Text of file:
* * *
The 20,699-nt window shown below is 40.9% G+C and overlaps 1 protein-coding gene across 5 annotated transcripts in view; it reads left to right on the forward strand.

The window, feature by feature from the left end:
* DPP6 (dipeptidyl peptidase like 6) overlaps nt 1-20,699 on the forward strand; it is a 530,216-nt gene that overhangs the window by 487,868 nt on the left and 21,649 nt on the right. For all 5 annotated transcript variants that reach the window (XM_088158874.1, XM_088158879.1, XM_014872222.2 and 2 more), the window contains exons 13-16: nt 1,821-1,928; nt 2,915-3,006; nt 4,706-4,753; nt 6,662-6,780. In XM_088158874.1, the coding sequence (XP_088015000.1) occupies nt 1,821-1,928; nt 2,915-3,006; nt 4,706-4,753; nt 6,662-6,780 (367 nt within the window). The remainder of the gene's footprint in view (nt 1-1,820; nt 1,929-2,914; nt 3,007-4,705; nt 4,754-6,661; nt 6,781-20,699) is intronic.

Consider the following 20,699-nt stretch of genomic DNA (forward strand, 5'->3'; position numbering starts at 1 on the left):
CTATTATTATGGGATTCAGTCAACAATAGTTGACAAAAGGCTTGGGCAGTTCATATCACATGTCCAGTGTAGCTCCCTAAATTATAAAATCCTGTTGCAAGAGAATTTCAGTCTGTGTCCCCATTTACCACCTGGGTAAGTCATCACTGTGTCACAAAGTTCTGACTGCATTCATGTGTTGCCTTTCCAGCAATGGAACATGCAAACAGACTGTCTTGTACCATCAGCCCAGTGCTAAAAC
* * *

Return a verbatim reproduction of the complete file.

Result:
The 20,699-nt window shown below is 40.9% G+C and overlaps 1 protein-coding gene across 5 annotated transcripts in view; it reads left to right on the forward strand.

The window, feature by feature from the left end:
* DPP6 (dipeptidyl peptidase like 6) overlaps nt 1-20,699 on the forward strand; it is a 530,216-nt gene that overhangs the window by 487,868 nt on the left and 21,649 nt on the right. For all 5 annotated transcript variants that reach the window (XM_088158874.1, XM_088158879.1, XM_014872222.2 and 2 more), the window contains exons 13-16: nt 1,821-1,928; nt 2,915-3,006; nt 4,706-4,753; nt 6,662-6,780. In XM_088158874.1, the coding sequence (XP_088015000.1) occupies nt 1,821-1,928; nt 2,915-3,006; nt 4,706-4,753; nt 6,662-6,780 (367 nt within the window). The remainder of the gene's footprint in view (nt 1-1,820; nt 1,929-2,914; nt 3,007-4,705; nt 4,754-6,661; nt 6,781-20,699) is intronic.

Consider the following 20,699-nt stretch of genomic DNA (forward strand, 5'->3'; position numbering starts at 1 on the left):
CTATTATTATGGGATTCAGTCAACAATAGTTGACAAAAGGCTTGGGCAGTTCATATCACATGTCCAGTGTAGCTCCCTAAATTATAAAATCCTGTTGCAAGAGAATTTCAGTCTGTGTCCCCATTTACCACCTGGGTAAGTCATCACTGTGTCACAAAGTTCTGACTGCATTCATGTGTTGCCTTTCCAGCAATGGAACATGCAAACAGACTGTCTTGTACCATCAGCCCAGTGCTAAAAC